Day 11 - Christmas Season Devotionals

January 5

Luke 10:1-12

"On the 11th day of Christmas my true love gave to me...Eleven Pipers Piping."

The eleventh day of Christmas is a time to reflect upon Jesus’ eleven faithful disciples: Simon Peter, Andrew, James, John, Philip, Bartholomew (also known as Nathanael), Matthew, Thomas, James son of Alphaeus, Simon the Zealot, Judas the son of James. (Luke 6:14-16). The list does not include the twelfth disciple, Judas Iscariot who betrayed Jesus to the religious leaders and the Romans.

What is incredible to remember about these faithful disciples was not only the opportunity they had to be with Jesus for three years but the privilege they had to be the first communicators of His story. They “piped” his story to the known world often at the expense of their own lives. But, no matter the risk they played on, and they taught others to play the song of Jesus. The image of eleven pipers piping is an active image. I am reminded of men like Saint Patrick who “piped” and shared his faith and changed not only Ireland but impacted all of Christianity. Men like D. L. Moody, Billy Graham, John Wesley; women like Sojourner Truth, Phoebe Palmer, and Florence Nightingale, all in their own way “piped” the story of “peace on earth, good will to all.”

We are indebted to the pipers who have gone on before, but it is imperative that we remain as equally committed to the pipers that follow us. As we play the song may we be ever aware of those coming behind us who need to learn the song. May they look back on our lives with gratitude because we taught them the greatest song of all.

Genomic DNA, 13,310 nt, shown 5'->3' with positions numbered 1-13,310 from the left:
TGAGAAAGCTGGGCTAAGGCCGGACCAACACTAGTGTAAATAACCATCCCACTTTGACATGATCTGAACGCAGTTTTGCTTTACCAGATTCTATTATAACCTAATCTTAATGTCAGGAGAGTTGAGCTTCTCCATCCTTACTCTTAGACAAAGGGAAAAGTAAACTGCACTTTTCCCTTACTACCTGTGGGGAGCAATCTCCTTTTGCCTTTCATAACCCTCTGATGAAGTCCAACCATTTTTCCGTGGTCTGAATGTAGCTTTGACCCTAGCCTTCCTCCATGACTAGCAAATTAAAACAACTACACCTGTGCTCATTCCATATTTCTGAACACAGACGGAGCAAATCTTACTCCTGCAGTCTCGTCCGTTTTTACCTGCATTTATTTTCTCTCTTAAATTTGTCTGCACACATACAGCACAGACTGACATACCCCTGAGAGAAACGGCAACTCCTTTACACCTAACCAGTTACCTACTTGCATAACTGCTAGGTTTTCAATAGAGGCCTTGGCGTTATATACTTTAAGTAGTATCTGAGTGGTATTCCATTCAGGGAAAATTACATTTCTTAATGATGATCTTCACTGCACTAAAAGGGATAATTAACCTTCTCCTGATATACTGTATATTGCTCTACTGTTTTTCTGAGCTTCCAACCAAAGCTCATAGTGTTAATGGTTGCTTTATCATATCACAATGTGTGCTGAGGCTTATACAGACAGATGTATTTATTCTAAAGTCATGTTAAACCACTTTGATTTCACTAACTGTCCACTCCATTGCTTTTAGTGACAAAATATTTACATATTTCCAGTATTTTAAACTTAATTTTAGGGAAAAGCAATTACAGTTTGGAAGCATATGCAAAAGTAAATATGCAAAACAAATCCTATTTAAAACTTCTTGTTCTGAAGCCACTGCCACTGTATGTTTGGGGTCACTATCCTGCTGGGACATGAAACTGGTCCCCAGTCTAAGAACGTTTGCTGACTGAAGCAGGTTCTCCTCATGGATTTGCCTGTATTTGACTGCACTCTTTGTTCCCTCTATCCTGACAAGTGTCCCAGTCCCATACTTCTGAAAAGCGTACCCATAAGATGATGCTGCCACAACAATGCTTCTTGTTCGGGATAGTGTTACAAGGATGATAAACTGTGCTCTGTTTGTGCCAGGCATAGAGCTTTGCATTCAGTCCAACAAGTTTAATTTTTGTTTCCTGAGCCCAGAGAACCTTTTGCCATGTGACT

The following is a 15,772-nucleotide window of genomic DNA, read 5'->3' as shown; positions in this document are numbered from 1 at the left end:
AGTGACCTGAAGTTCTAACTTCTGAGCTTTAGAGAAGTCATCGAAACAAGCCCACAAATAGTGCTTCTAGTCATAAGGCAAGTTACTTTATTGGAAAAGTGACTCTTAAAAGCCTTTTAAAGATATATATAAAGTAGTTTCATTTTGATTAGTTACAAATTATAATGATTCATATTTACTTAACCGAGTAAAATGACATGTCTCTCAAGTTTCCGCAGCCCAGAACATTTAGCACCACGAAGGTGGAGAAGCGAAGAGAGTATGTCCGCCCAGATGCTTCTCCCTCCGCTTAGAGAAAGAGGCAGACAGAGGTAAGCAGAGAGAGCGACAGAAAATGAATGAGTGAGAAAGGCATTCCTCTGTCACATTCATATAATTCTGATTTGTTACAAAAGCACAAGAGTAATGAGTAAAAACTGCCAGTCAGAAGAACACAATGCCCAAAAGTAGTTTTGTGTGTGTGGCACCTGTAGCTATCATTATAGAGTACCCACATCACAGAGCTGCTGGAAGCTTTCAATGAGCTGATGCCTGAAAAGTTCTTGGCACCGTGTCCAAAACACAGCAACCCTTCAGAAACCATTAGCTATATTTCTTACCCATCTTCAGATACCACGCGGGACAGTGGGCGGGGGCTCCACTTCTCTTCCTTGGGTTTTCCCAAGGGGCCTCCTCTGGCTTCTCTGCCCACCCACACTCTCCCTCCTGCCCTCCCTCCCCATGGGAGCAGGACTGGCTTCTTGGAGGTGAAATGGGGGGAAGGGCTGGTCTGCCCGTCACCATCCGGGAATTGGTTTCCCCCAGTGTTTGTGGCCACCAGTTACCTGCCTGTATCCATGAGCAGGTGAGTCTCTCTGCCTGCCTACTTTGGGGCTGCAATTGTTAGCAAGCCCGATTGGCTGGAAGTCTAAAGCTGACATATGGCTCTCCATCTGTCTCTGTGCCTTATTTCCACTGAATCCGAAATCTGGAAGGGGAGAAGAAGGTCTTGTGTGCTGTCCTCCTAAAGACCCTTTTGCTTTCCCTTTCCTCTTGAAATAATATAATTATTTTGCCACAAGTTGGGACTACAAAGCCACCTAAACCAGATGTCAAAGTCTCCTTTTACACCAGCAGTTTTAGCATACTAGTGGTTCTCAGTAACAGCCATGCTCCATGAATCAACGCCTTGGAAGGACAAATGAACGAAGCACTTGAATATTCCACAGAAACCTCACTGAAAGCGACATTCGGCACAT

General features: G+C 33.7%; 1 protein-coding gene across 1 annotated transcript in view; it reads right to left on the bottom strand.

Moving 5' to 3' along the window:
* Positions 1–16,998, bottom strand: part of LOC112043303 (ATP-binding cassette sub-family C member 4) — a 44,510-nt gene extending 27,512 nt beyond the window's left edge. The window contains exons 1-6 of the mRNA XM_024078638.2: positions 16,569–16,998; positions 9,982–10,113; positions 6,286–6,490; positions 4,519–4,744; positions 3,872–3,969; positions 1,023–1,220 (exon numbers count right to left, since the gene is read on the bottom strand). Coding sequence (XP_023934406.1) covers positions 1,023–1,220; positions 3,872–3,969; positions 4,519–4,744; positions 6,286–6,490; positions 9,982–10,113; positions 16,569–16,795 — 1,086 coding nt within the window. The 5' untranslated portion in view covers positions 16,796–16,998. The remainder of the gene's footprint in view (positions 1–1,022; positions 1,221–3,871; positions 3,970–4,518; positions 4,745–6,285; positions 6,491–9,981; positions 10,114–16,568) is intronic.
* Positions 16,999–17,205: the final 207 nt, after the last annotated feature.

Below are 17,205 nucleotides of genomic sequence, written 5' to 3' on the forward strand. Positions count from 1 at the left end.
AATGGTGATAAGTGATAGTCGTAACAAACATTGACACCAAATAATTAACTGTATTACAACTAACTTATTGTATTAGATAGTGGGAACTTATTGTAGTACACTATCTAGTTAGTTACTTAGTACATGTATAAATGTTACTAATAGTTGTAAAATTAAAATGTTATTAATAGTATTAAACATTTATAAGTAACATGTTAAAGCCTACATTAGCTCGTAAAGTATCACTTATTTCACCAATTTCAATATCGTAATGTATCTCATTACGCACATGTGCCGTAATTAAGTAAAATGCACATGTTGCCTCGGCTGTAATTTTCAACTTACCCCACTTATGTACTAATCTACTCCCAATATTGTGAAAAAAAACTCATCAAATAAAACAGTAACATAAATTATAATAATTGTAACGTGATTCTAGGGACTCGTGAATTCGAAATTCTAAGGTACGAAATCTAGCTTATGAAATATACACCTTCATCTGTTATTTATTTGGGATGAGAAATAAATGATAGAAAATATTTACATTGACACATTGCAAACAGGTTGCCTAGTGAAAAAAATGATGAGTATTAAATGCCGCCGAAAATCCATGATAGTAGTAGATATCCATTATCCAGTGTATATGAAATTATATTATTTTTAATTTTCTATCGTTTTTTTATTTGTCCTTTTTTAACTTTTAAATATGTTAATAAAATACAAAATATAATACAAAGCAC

The Twelfth Night
This last night before Epiphany is called “Twelfth Night.” In some traditions it was a time for feasting and the giving of presents. It was a traditional time for the removal of Christmas decorations. Some traditions included a King's Cake, as a reminder of the visit of the Magi. A special cake was baked with a bean, or a coin or almond, hidden in it. The guests would each get a piece and the one with the bean became the “king of the bean”. That person would then rule over the festivities for the evening. Customs of gift giving, an imitation of the wise men, were also part of this night. Generally, the gifts were distributed by men dressed as the three kings.

Action Point: What are you doing to honor those who have played the song, and what are you doing to help teach the song to those who follow?